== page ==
For 67 years Bruce Hutchison has been a newspaperman and author living in Victoria. As editor of the Victoria Daily Times, associate editor of the Winnipeg Free Press and editorial director of the Vancouver Sun, he established himself as one of Canada’s leading journalists and political commentators.
Unlike many of its competitors on store shelves and in children’s hearts, the holiday toy that is most in demand this year has not starred in a feature-length cartoon, does not have a Saturday-morning television series and has not given its name to a breakfast cereal.
In Nova Scotia’s Annapolis Valley, entrepreneur Steven Balyi and the 21 employees of his company, Inner Circle Provender Ltd., were busy last week making fruitcake—5,000 lb. of it worth $50,000. One hundred kilometres to the south, on the rocky slopes of Lunenburg County on the Atlantic coast, Christmas-tree grower Matthew Wright and a score of helpers were working 12hour days cutting and baling thousands of balsam fir trees for shipment as far south as the Caribbean.
The man in the old-fashioned suit stolidly eating a dish of liver and potatoes in New York’s Doral Park Hotel restaurant looked more like a retired university professor than the world’s most famous and tireless Nazi hunter. As he ate, Simon Wiesenthal, 76, astonished his luncheon companions—two lawyers from Canada’s 10-month-old Commission of Inquiry on War Criminals—with his memory of detailed evidence against the people he has pursued.
Christmas is a love story, not a fairy tale. And like the traditional Canadian Christmas tree, the event is evergreen —utterly familiar, eternally enchanting. Equally enchanting are the annual celebrations in which more than a billion Christians around the world mark the birth of Jesus.By Robert Miller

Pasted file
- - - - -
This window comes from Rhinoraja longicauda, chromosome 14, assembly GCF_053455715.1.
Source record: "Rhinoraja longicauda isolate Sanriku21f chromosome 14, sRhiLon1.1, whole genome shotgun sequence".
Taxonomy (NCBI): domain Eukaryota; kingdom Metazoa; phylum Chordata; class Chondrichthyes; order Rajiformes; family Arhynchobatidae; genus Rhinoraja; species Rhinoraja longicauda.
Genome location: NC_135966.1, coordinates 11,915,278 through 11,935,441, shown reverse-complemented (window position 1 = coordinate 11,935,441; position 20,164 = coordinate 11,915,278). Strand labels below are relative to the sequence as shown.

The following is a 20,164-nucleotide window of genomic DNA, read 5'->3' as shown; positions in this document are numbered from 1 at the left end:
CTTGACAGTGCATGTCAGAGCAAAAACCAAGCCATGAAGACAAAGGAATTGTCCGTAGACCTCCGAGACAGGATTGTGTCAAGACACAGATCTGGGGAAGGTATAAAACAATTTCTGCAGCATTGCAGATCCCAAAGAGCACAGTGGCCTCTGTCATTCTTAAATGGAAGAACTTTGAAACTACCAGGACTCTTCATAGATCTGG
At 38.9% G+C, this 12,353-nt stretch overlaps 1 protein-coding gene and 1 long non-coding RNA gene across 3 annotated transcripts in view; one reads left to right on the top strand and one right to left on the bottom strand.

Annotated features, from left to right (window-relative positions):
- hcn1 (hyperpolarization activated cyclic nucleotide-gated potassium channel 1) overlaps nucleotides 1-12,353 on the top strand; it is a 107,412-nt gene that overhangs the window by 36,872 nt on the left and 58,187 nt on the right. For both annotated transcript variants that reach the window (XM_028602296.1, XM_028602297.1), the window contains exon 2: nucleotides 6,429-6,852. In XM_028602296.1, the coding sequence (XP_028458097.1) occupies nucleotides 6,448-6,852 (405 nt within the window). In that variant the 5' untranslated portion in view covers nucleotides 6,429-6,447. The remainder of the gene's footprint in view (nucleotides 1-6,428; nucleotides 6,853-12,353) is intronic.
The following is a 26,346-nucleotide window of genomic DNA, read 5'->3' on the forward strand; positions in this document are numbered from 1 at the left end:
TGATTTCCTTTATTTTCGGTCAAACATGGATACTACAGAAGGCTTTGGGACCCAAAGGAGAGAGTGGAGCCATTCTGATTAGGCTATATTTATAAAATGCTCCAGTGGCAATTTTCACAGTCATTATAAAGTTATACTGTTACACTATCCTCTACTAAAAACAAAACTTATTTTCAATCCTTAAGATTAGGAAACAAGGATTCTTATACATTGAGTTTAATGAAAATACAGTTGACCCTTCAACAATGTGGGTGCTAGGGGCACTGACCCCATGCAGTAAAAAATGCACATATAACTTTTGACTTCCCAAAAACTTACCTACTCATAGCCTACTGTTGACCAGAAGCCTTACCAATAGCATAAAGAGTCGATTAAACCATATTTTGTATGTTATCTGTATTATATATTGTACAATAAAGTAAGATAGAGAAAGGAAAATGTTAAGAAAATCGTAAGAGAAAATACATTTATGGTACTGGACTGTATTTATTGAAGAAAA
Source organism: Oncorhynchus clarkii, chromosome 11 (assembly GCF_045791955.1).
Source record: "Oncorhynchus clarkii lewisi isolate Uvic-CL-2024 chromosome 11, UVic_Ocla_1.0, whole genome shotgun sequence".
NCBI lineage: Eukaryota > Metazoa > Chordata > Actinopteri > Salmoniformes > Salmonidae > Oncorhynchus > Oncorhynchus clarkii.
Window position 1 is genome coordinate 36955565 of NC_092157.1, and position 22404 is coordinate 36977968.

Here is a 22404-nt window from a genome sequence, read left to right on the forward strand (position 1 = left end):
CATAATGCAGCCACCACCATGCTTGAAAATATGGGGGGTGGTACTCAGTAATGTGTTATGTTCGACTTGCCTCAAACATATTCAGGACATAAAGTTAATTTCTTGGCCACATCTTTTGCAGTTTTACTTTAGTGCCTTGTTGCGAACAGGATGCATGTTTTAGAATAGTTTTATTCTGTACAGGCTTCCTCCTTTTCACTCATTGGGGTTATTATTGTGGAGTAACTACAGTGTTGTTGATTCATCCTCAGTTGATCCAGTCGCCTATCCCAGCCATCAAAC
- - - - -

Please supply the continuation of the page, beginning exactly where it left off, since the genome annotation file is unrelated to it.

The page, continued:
Canada’s “chemical valley”—a collection of 13 petrochemical, glass and plastics factories stretching more than 10 km along the banks of the St. Clair River south of Sarnia, Ont.—has traditionally been a symbol of the country’s industrial strength.By PAT OHLENDORF
The new Chevrolet models that started rolling into show rooms across North America in October sported a classic symbol of the U.S. auto industry—the Chevrolet grill badge, shaped like a bow tie. But three of the Chevy models—the Nova, Spectrum and Sprint—are anything but all-American.
For Canadian publishers, producing glossy children’s picture books for the holiday market is one of the delights in an often tedious industry. At the same time, it can be a financial nightmare; printing sumptuous color illustrations for the under-7 set is a costly gamble.By John Bemrose, MARNI JACKSON, ANN WALMSLEY
Polite and impeccably dressed, the young man looked at first glance like any other Arab businessman. But as he sat down beside Australian engineer Anthony Lyons for Flight 648—EgyptAir’s Nov. 23 Saturday-night flight from Athens to Cairo—Lyons noticed that his seatmate seemed tired and extremely nervous.
Outside of the province, few would question the conservative credentials of Alberta’s 14-year-old Tory government. But according to a highly vocal Alberta minority, the Conservatives have taken the government down a dangerous “socialistic” path.By ANDREW NIKIFORUK
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